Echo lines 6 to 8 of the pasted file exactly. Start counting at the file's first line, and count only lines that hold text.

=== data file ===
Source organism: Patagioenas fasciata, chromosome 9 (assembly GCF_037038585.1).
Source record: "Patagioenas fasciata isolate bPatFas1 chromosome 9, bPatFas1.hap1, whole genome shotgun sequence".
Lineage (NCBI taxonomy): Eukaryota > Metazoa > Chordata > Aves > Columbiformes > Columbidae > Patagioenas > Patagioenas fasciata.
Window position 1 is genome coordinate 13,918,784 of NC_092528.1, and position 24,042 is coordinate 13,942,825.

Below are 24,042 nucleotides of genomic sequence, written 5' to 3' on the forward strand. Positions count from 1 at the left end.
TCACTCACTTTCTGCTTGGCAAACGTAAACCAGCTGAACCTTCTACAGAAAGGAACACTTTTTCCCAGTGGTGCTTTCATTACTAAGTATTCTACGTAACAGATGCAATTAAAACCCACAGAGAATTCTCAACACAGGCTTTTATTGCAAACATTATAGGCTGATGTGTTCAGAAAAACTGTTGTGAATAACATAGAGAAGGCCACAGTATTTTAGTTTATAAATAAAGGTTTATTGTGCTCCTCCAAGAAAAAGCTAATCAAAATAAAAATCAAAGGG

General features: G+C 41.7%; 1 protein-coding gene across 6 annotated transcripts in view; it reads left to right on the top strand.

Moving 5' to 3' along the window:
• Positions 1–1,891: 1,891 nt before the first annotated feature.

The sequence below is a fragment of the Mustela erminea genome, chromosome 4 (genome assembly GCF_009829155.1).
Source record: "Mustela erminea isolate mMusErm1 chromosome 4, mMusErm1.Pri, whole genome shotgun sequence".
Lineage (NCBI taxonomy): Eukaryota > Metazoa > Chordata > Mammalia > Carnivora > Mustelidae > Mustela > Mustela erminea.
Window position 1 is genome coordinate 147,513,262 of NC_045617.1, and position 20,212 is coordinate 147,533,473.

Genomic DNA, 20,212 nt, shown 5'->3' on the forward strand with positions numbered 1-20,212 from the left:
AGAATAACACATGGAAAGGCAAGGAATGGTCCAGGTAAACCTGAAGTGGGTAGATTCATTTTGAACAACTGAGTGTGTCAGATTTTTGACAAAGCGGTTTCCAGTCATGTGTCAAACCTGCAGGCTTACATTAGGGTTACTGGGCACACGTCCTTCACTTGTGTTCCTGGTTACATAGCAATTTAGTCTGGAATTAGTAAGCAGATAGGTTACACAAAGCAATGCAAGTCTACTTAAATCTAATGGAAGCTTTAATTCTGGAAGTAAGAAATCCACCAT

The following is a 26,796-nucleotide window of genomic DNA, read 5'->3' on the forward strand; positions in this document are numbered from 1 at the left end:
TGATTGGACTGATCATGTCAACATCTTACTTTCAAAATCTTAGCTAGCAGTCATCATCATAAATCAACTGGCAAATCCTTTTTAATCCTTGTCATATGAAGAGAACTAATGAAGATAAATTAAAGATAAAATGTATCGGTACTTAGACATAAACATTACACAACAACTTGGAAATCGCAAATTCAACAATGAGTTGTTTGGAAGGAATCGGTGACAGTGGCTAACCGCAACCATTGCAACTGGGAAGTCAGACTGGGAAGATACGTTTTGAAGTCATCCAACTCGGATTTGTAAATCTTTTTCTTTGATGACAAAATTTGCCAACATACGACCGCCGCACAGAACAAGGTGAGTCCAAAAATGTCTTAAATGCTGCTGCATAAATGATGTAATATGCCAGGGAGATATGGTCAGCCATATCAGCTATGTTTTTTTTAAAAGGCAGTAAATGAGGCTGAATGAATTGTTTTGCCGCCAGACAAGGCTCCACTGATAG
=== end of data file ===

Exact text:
TCACTCACTTTCTGCTTGGCAAACGTAAACCAGCTGAACCTTCTACAGAAAGGAACACTTTTTCCCAGTGGTGCTTTCATTACTAAGTATTCTACGTAACAGATGCAATTAAAACCCACAGAGAATTCTCAACACAGGCTTTTATTGCAAACATTATAGGCTGATGTGTTCAGAAAAACTGTTGTGAATAACATAGAGAAGGCCACAGTATTTTAGTTTATAAATAAAGGTTTATTGTGCTCCTCCAAGAAAAAGCTAATCAAAATAAAAATCAAAGGG

General features: G+C 41.7%; 1 protein-coding gene across 6 annotated transcripts in view; it reads left to right on the top strand.

Moving 5' to 3' along the window: